The team’s defense is also making strides in its performance, shutting out both Wellesley and Williams, thanks to improved communication.

“[Against] Wellesley, there was only one shot on goal, and that’s a testament to the work of [junior] Issy Del Priore and [senior co-captain] Ellexa Thomas,” junior goalkeeper Emily Polinksi said.

For Wellesley’s lone shot on goal, Del Priore pressured the ball and ensured that, when the shot was released, it would be something that Polinksi could easily handle.

“When the defenders work cohesively and communicate, it makes my job a lot easier,” Polinksi said.

Wellesley’s field is made of a field turf material, while the Jumbos practice on AstroTurf. The transition between the two surfaces can be very challenging, as the ball tends to bounce more, so the team looked to make something out of scrappy plays.

“We had the right mentality, and we executed a great performance,” Travers said. “It was definitely a fun game to play and a great way to bounce back from Bates.”

Even more challenging, Tufts had just one day between its match against Wellesley and another crucial road game at Williams. Tufts coach Tina Mattera, who captained Boston University’s 1999 squad, understands how draining back-to-back games can be, and has the team participate in roll-out and stretching sessions between matches.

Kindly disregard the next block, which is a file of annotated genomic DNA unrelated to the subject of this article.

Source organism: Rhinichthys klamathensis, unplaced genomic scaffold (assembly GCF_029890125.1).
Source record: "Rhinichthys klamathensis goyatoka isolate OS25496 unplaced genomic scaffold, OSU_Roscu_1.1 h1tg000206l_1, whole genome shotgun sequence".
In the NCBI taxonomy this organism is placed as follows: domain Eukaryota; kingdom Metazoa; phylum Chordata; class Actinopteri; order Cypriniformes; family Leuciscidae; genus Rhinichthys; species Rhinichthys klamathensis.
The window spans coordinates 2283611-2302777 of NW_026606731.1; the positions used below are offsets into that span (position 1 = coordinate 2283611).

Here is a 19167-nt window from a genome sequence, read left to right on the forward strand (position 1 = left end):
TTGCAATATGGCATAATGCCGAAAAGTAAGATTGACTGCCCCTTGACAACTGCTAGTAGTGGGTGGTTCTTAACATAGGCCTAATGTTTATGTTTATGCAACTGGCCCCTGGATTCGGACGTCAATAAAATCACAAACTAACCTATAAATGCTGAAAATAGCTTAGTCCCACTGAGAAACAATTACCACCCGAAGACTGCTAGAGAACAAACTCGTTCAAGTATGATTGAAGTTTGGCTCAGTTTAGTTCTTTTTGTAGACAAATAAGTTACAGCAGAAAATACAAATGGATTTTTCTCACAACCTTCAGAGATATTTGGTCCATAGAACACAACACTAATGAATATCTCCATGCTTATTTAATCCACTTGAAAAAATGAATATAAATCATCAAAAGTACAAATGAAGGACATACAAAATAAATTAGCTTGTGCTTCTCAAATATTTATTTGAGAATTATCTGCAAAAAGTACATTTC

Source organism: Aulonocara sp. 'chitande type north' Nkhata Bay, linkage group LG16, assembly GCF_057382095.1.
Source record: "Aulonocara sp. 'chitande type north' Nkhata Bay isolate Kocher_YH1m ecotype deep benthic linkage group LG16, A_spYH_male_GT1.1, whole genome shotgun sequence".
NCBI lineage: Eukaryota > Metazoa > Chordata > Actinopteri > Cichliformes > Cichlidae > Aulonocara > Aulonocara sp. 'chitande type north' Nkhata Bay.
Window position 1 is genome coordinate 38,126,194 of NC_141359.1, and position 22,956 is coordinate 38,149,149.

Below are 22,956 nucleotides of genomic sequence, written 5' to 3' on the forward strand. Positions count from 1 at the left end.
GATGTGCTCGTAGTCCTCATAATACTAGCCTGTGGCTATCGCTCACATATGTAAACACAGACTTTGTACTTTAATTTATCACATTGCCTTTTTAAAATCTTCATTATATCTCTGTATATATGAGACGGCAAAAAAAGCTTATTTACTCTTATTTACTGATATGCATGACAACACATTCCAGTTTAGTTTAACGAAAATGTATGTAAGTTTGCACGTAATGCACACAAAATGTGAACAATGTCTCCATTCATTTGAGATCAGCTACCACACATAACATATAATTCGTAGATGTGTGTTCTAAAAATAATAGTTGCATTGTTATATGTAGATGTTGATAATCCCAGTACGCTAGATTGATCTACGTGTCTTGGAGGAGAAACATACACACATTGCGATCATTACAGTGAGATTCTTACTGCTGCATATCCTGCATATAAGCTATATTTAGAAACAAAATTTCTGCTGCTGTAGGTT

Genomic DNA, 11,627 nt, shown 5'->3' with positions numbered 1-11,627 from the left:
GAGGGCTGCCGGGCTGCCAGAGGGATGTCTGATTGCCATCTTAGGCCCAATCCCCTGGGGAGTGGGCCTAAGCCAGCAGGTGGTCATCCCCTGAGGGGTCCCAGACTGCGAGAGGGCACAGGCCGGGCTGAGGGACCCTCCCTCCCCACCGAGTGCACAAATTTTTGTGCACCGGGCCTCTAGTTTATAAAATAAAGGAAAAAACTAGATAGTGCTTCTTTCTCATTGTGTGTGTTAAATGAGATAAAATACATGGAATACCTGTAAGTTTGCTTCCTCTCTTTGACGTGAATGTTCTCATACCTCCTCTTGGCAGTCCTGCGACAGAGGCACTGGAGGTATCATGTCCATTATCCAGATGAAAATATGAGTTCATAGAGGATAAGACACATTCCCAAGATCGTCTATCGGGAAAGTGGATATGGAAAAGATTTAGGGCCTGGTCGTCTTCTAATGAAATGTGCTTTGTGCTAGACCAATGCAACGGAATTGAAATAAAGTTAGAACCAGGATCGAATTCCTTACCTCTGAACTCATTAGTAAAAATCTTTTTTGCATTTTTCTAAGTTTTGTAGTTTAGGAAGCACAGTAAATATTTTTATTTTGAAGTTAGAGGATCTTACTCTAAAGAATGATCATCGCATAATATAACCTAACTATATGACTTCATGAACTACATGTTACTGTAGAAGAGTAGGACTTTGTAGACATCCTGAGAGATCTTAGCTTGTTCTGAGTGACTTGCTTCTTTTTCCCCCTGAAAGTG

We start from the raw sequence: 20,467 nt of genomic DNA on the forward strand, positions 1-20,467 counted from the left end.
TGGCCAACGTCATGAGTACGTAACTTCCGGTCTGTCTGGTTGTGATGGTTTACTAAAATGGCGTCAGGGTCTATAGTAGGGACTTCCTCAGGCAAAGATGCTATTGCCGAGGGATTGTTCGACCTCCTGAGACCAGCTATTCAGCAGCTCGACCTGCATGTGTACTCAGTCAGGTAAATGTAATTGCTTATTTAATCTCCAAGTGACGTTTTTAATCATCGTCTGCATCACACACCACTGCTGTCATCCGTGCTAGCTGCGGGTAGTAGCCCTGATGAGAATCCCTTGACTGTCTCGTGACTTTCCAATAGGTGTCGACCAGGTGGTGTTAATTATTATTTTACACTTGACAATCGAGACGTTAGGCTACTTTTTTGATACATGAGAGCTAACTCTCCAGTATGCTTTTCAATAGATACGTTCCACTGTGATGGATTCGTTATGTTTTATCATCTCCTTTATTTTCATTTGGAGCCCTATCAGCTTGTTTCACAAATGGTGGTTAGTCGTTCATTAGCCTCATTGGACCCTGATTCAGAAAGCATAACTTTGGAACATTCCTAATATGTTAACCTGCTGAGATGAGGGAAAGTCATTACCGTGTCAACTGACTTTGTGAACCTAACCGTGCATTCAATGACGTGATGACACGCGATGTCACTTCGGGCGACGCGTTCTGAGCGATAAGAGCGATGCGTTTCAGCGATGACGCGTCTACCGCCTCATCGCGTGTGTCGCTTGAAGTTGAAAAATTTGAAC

“On Friday, we had a shorter and lighter practice that was more of a film-watching chalk-talk because we were all exhausted after the game,” Travers said.

The Ephs entered Saturday’s game with an 11–2 record, tied for second in the NESCAC standings with the Jumbos and ranked higher than the visitors in the NCAA’s regional rankings (despite being lower in the coaches’ poll). Tufts and Williams went head to head twice last season and, although the Jumbos prevailed both times, the games began uneasily.

To emphasize how seriously Tufts took the game, Travers rolled up her sleeve to display the word “GRITTY” graffitied on her arm in black marker.

“We have a word for every game, and we write it on our wrists beforehand,” Travers said. “It was really a game of grit and hustle, and it came down to who wanted it more.”

The Jumbos certainly played with grit, as the first half saw a lot of back-and-forth battling for possession. With the offense applying pressure, the team was able to win a corner, which it had focused on in practice. Mattera drew up a set play in the huddle, and the Jumbos executed it perfectly, resulting in a goal by Hamilton off a pass by Travers at 25:47.